While industry standards offer general outlines for a bar's profit margin on a drink, it's hard to nail down what the perfect number is for your bar and customer mix. Profit margins vary depending on the type of spirit, the quality of the spirit, and the quantity of the pour. Maintaining a pour cost in the neighborhood of 20 to 30 percent -- meaning that 70 to 80 percent of a drink's price is gross profit -- is a good target, although if you can keep pour costs in the high teens you're doing even better.

Pour Costs and Profits

The key component of your bar's profit margin is your pour cost. For example, a 750 ml bottle of whiskey contains 25.4 ounces. If your bar pours 1.25 ounce shots, you'll get 20 shots per bottle, with about one-third of a shot left. If the whiskey costs you $15 per bottle, your pour cost is 75 cents. When you sell that shot for $4, you're achieving an 18.75 percent pour cost and an 81.25 percent gross profit margin.

Margin vs. Income

While an 81 percent profit margin is attractive, focusing only on the profit margin can hold your bar's financial success back. For example, if you pour a high-end whiskey costing $50 per bottle, your pour cost is $2.50. This works out to a 75 percent profit margin if you sell that drink for $10 per shot. However, you're making $7.50 per drink rather than $3.25. Your margin is lower but your profit per unit is higher. This commonly occurs with higher-end spirits.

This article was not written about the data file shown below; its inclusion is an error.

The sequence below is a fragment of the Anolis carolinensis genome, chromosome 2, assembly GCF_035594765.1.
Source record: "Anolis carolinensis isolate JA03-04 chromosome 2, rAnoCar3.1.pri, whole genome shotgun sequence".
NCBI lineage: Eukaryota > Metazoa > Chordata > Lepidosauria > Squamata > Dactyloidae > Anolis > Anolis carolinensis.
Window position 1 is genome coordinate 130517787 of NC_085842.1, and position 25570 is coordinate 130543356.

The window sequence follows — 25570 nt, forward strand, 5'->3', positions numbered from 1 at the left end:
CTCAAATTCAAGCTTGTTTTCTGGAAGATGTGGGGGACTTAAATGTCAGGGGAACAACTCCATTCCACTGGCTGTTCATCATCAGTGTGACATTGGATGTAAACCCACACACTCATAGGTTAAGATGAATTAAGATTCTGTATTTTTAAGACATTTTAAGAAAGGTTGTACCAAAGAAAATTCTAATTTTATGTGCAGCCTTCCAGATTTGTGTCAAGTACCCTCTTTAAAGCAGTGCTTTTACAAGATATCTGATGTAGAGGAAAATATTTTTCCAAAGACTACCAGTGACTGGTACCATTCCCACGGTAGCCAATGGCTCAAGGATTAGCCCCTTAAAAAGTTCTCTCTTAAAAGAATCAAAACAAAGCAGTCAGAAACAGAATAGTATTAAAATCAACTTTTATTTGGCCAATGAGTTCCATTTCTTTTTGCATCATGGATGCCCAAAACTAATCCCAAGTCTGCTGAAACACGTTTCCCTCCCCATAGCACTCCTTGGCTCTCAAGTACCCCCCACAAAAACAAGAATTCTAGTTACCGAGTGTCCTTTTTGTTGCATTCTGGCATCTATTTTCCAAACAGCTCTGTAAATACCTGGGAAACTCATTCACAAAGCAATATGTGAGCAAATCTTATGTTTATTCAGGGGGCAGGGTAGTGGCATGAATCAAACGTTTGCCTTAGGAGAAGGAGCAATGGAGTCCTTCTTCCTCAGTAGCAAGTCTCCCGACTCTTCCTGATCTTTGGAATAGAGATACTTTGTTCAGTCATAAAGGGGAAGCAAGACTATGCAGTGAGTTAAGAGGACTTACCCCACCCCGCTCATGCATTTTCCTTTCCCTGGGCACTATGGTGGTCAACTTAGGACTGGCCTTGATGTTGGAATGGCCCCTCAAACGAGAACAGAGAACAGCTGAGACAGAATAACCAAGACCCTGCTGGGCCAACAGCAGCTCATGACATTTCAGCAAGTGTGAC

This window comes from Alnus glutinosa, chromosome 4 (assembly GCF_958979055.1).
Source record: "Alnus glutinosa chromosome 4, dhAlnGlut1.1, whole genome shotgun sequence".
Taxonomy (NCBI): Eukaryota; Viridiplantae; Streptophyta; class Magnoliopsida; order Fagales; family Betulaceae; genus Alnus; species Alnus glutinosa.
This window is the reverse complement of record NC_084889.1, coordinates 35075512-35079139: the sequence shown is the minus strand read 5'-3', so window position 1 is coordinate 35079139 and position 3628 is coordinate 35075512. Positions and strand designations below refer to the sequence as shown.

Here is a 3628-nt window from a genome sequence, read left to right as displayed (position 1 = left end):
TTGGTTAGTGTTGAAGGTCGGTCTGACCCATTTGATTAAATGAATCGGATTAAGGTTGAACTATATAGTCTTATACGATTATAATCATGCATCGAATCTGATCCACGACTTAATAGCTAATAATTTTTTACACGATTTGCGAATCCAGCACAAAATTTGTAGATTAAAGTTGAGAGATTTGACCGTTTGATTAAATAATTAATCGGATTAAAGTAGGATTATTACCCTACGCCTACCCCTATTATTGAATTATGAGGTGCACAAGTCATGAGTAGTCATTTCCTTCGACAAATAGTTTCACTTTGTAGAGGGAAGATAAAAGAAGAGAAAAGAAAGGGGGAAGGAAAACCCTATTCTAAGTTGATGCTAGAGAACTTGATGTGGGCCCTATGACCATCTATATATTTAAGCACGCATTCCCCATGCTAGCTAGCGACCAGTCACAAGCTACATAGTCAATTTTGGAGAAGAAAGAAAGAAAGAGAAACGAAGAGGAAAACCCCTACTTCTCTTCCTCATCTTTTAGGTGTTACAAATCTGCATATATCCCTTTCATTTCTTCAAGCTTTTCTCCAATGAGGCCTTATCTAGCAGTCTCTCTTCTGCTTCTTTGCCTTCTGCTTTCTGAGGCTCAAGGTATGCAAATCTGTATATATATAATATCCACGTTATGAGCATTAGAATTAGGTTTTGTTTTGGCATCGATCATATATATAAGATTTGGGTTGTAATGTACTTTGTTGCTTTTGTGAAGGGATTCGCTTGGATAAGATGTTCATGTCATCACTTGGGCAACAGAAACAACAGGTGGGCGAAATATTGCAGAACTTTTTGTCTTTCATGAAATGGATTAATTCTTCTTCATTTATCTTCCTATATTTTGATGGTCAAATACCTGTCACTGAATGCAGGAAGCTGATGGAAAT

Beer Margins

When properly poured, draft beer can be one of the most profitable drinks in a bar with profit margins of 85 to 90 percent possible. However, draft beer also is one of the hardest products to control due to the special equipment and skill required to pour it efficiently. Bottle beer, on the other hand, is frequently sold at a two to three times multiple relative to its wholesale price -- leading to a 50 to 66 percent profit margin.

Controlling Costs

While paying attention to profit margins is important, controlling costs will help your bar hit its profit targets. For instance, if your margins are based on 1.25 ounce pours and your bartenders are dispensing 1.5 or 1.75 ounce shots, it will cut into your profits. Free drinks given to customers to increase tips or staff use of your alcohol can also reduce your margins. Finally, even if everything is running smoothly, strategically planning your recipes to maximize profit is also a strategy that can impact your bottom line.